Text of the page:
Section 1 – Characteristics of Psychological TestsTest Reliability – Consistently yielding the sameresults• Reliability- the ability of a test to give the same results under similar conditionsSimilar repeated scores show thisInterscorer/Scorer ReliabilitySplit Half Reliability
Test Validity• Validity- the ability of a test to measure what it is intended to measure• Predictive validity – predicting performance
Other concepts…Standardization – tests administered/scored same alwaysEstablishing Norms – relationship to average score by a largegroupPercentile System- ranking of test scores that indicates the ratioof scores lower and higher than a given score.Norms- standard of comparison for test results developed bygiving the test to large, well-defined groups of people.Norms change over time, standards do not
Section 2 –Intelligence Testing
Views of IntelligenceIntelligence- the ability to acquire new ideas andnew behavior, and to adapt to new situations.
Two-Factor Theory of IntelligenceTwo-Factor Theory- proposes that two factorscontribute to an individual’s intelligence.1. “G” – General Intelligence2. “S” – Specific Mental Abilities (Math, Verbal, etc…)
Thurstone’s Theory of Intelligence• No overall, general intelligence (“G”)7 Primary Mental Abilities1. Verbal comprehension2. Reasoning3. Perceptual speed4. Numerical ability5. Word fluency6. Associative memory7. Spatial visualization
Sternberg’s Theory of IntelligenceTriarchic Theory- proposes that intelligence canbe divided into three ways of processinginformation1. Analytical2. Creative3. Practical
Emotional IntelligenceEmotional Intelligence- includes four major aspectsof interpersonal and intrapersonal intelligences1. Perceive/Express Emotions Correctly2. Use emotions while thinking3. Understand emotions/use knowledge4. Regulate emotions for personal growth
Development of Intelligence Tests
Stanford-Binet Intelligence Scale• Alfred Binet – at Stanford – Developed – Most common• Intelligence Quotient (IQ) – standardized measure of intelligence based on a scale in which 100 is average• IQ = Mental age/actual age X 100• Over 100 = above average, under 100 = below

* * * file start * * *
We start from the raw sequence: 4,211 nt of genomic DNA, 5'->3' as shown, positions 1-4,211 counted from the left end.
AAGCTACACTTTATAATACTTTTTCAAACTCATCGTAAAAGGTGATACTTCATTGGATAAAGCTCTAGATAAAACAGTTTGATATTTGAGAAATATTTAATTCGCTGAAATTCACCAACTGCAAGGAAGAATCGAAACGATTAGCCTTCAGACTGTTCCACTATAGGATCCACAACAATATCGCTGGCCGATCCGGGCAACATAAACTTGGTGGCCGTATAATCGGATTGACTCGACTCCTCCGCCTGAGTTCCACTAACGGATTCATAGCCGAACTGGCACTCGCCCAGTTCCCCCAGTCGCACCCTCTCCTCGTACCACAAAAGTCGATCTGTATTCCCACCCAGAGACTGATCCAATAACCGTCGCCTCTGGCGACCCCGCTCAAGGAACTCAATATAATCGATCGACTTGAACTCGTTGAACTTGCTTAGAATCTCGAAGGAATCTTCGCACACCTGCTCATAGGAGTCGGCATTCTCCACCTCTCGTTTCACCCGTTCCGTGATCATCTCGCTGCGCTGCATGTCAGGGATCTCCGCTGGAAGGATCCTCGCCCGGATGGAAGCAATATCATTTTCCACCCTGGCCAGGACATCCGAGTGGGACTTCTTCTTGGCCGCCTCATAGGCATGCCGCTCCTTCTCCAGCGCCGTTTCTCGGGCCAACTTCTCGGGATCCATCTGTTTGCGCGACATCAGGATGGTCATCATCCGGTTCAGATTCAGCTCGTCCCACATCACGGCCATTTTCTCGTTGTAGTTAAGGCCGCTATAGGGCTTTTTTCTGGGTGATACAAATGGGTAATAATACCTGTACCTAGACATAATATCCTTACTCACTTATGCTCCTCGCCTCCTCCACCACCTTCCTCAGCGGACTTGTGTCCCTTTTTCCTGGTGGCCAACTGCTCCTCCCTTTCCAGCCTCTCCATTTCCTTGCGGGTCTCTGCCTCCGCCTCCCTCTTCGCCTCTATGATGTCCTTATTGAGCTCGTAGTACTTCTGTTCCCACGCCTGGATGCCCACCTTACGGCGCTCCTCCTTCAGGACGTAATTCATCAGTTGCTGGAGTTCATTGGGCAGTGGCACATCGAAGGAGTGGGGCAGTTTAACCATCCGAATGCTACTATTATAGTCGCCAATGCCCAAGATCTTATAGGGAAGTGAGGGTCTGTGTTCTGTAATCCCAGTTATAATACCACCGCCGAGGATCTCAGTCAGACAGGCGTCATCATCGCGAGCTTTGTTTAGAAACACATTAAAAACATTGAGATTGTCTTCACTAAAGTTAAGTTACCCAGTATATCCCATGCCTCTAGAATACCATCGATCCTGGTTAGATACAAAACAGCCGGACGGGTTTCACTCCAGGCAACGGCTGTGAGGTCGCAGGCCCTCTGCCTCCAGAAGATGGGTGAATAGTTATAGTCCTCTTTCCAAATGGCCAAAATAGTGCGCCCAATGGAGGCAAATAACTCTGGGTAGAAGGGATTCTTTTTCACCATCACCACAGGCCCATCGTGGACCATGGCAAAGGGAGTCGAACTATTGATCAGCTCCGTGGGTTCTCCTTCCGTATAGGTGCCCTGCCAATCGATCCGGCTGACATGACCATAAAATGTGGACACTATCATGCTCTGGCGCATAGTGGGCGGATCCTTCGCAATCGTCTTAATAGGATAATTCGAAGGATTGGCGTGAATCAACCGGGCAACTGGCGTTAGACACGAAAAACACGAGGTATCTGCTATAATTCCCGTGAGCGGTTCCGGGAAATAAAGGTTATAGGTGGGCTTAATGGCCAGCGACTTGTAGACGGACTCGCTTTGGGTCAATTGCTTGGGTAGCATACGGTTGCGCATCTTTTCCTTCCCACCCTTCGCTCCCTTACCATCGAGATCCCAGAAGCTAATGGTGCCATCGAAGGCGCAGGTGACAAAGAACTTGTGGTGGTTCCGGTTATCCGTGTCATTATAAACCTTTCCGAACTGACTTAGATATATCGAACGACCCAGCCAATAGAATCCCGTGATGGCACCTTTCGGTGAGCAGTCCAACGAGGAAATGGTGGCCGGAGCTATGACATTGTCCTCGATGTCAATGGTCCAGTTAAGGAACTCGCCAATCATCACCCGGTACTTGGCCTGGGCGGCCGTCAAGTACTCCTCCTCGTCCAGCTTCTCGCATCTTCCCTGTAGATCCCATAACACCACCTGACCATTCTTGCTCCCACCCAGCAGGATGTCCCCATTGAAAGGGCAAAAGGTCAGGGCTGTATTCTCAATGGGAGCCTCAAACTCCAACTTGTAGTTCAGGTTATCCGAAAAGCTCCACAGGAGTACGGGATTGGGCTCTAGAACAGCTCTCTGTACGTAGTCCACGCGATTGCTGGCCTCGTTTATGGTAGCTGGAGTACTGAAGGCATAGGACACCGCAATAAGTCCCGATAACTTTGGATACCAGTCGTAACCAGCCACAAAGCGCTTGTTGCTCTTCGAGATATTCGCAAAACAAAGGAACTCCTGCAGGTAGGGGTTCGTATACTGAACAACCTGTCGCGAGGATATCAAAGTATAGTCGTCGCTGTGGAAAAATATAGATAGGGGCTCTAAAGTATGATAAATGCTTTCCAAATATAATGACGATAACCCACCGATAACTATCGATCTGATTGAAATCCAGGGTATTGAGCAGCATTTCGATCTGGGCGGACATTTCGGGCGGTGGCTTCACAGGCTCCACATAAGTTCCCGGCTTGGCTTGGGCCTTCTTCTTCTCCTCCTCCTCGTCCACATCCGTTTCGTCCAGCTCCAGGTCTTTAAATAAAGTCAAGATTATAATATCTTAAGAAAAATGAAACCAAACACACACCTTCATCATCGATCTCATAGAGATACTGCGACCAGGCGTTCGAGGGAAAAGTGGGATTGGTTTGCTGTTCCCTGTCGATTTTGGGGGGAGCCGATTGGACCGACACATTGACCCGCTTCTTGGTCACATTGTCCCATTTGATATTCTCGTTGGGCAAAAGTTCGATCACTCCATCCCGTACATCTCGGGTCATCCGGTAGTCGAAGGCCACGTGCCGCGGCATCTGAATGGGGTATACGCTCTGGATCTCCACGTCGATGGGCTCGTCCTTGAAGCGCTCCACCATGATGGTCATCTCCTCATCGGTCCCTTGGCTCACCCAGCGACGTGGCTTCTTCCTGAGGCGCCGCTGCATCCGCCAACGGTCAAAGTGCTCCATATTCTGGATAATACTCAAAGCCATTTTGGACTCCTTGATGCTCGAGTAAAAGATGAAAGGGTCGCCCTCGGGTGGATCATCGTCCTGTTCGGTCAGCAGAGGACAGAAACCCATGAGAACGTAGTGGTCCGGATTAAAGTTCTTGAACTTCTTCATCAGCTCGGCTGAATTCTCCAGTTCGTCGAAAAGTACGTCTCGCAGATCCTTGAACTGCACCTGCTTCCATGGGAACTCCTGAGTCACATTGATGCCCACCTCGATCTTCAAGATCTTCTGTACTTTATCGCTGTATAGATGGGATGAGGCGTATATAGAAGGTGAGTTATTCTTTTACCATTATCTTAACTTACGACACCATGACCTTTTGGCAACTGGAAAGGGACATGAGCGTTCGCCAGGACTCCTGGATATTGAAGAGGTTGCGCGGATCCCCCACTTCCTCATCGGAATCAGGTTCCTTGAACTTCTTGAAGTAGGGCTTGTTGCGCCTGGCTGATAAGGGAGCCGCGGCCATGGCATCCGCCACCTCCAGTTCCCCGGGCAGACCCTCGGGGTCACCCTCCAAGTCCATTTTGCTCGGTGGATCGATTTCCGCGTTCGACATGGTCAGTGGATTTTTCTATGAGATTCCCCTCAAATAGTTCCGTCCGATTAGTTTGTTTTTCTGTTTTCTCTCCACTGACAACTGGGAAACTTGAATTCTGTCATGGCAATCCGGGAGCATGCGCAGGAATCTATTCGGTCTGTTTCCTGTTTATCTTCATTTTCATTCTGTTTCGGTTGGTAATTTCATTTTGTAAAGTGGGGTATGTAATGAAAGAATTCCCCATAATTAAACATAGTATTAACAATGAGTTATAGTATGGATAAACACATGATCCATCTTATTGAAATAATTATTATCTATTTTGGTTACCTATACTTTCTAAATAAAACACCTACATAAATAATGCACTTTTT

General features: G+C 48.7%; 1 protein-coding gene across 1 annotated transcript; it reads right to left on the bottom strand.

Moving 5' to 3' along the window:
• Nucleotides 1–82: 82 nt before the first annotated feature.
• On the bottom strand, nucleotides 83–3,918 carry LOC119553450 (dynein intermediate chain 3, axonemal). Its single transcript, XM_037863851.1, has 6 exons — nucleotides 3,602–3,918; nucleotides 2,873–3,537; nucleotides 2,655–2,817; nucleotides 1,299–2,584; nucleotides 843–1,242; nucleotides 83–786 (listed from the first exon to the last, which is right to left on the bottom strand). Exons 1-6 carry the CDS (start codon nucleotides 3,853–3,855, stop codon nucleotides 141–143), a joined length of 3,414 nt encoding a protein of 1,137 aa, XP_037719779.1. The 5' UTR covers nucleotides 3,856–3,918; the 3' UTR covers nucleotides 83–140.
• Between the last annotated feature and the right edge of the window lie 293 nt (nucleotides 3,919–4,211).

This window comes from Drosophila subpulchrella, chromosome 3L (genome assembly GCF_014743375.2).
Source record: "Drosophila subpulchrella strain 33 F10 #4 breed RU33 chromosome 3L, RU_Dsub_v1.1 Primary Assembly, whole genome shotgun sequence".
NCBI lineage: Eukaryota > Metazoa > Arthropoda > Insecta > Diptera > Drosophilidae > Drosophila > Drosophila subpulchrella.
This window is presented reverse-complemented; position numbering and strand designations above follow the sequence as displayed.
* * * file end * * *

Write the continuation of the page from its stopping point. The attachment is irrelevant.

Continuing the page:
Uses and Meaning of IQ Scores• Do they really measure intelligence?• Test taking?They are generally accurate in predicting schoolperformance
Controversies over IQ TestingNature versus NurtureHeritability – the degree to which acharacteristic is related to inherited geneticfactorsCultural Bias – an aspect of an intelligence testin which the wording used in questions may bemore familiar to people of one social group thanto another group
Section 3-Measuring, Achievement, Abilities, an d Interests
Aptitude Test- estimates the probability that a person will be successful in learning a specific new skill• http://walterfootball.co m/draftwonderlic.phpExample – Wonderlic Test– Given to Footballplayers when they aretested aftercollege, before enteringthe pros… ACT
Achievement Test- measures how much a person has learned in a given subject or area.
Interest Inventory- measures aperson’s preferences and attitudes ina wide variety of activities to identify areas of likely success.
Section Four- Personality Testing• Personality test- assesses an individual’s characteristics and identifies problems
Objective Personality Tests• Objective tests- a limited- or forced-choice test in which a person must select one of several answers• MMPI – Minnesota Multiphasic Personality Inventory – used for police entrance• CPI – California Psychological Inventory – adjustment to stress, leadership, job success• Myers-Briggs – focused on showing relationships with others
Projective Personality Tests• Projective tests- an unstructured test in which a person is asked to respond freely, giving his or her own interpretation of various ambiguous stimuli.
Rorschach Inkblot Test • 10 cards with inkblots, record responses (verbal and nonverbal) – reveals hidden meaning
The TAT• “Thematic Apperception Test”20 cards, pictures, vague situationsSubjects make up a storyPsychologists look for themes